Navy Yard cop: 'I didn't know I'd been shot'

WASHINGTON, DC (WUSA9) -- For the first time, we are hearing a detailed account from the the injured D.C. police officer who took out the Navy Yard shooter nine months ago.

Officer Dorian DeSantis did not even realize until days later that Aaron Alexis had shot him in the chest right where an armor plate protected his heart.

"He's a hero," said Police Chief Cathy Lanier as the Washington Police Foundation named DeSantis, "Officer of the Year."

The guys who rushed in to stop the Navy Yard killer are remarkably shy. Officer Stephen Giannini joked that he is more afraid of a TV camera than a gunman.

But after four tries, we finally convinced Dorian DeSantis to talk to us about the moment he killed Aaron Alexis.

He said, "We did encounter him in one of the cubes."

We asked, "And he opened fire on you?"

"Correct," he said.

DeSantis took a round in his bullet resistant vest, returned fire and then returned to searching for a second gunman. "You didn't realize you'd been shot?" we asked. "I'm a little slow," he said with a smile. "As long as you're not leaking... I still had work to do."

Days later, DeSantis checked his vest again. "Sure enough, there was a round in the plate. I was very fortunate."

All the officers we talked to left out one detail. The first thing they saw when they rushed in was the body of murdered security officer Richard "Mike" Ridgell. And what they heard first was the sound of gunfire echoing through the open atrium, as though it was all around them. But still they pressed on.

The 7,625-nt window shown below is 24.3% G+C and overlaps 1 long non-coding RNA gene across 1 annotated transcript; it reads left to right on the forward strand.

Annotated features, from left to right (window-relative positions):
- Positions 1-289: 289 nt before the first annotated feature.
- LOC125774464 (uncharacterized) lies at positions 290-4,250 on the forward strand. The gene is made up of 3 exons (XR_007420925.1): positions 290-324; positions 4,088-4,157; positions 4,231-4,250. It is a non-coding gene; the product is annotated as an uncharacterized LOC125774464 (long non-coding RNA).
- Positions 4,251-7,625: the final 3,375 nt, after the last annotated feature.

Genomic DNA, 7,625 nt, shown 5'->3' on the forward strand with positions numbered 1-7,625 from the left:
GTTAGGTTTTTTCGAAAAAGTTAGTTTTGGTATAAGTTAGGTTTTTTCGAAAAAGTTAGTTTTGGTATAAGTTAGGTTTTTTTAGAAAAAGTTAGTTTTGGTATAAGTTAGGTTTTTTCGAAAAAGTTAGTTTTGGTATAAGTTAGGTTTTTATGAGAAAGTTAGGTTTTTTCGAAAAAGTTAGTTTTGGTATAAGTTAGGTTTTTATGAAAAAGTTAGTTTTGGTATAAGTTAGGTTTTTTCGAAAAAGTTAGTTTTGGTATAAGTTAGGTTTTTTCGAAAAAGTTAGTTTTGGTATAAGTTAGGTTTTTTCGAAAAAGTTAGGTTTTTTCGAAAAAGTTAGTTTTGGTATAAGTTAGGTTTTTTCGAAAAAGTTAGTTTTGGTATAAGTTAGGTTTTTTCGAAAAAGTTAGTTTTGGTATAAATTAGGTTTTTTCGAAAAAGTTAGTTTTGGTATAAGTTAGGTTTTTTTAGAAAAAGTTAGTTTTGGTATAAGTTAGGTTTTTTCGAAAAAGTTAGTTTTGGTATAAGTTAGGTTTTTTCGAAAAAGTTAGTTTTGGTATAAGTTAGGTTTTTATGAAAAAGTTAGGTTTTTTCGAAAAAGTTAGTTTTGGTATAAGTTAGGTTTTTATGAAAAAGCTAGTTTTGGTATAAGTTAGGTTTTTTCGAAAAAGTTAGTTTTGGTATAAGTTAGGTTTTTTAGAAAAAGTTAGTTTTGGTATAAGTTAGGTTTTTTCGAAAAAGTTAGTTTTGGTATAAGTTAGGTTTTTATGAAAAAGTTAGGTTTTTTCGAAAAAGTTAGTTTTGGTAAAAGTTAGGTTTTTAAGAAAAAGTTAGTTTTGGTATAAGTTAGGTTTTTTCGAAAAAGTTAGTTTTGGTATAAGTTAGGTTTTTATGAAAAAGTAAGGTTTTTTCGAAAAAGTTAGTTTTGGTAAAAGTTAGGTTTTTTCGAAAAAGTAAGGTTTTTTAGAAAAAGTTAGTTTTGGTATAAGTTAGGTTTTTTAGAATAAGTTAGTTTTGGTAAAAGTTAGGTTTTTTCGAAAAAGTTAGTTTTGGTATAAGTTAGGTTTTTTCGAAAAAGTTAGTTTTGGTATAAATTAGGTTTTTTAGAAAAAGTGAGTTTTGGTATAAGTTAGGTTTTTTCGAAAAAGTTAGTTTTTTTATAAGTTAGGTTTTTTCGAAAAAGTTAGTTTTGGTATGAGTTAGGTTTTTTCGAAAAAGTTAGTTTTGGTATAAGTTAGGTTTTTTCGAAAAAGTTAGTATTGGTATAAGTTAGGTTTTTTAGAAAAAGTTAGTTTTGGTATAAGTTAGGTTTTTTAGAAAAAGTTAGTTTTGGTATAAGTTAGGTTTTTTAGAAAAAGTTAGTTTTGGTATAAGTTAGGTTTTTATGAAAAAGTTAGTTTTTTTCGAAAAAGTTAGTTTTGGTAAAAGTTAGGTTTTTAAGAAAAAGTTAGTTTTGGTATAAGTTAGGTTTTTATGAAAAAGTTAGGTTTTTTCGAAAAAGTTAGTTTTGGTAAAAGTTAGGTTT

"Aaron Alexis could literally have hid in that building for days," says Chief Lanier.

The Foundation honored the officers who ended the massacre in one hour and nine minutes.

"To go inside a building and search for an individual whose main mission is to kill individuals and then you have to search for him. That makes the hair on your neck stand up," said Officer Vernon Dallas, who was in the first team to enter the building.

And it is way scarier than a TV camera.

The winners of the Washington Police Foundation Awards get a $500 check, a plaque, a lunch, and a barbecue dinner at a yard of their choosing.


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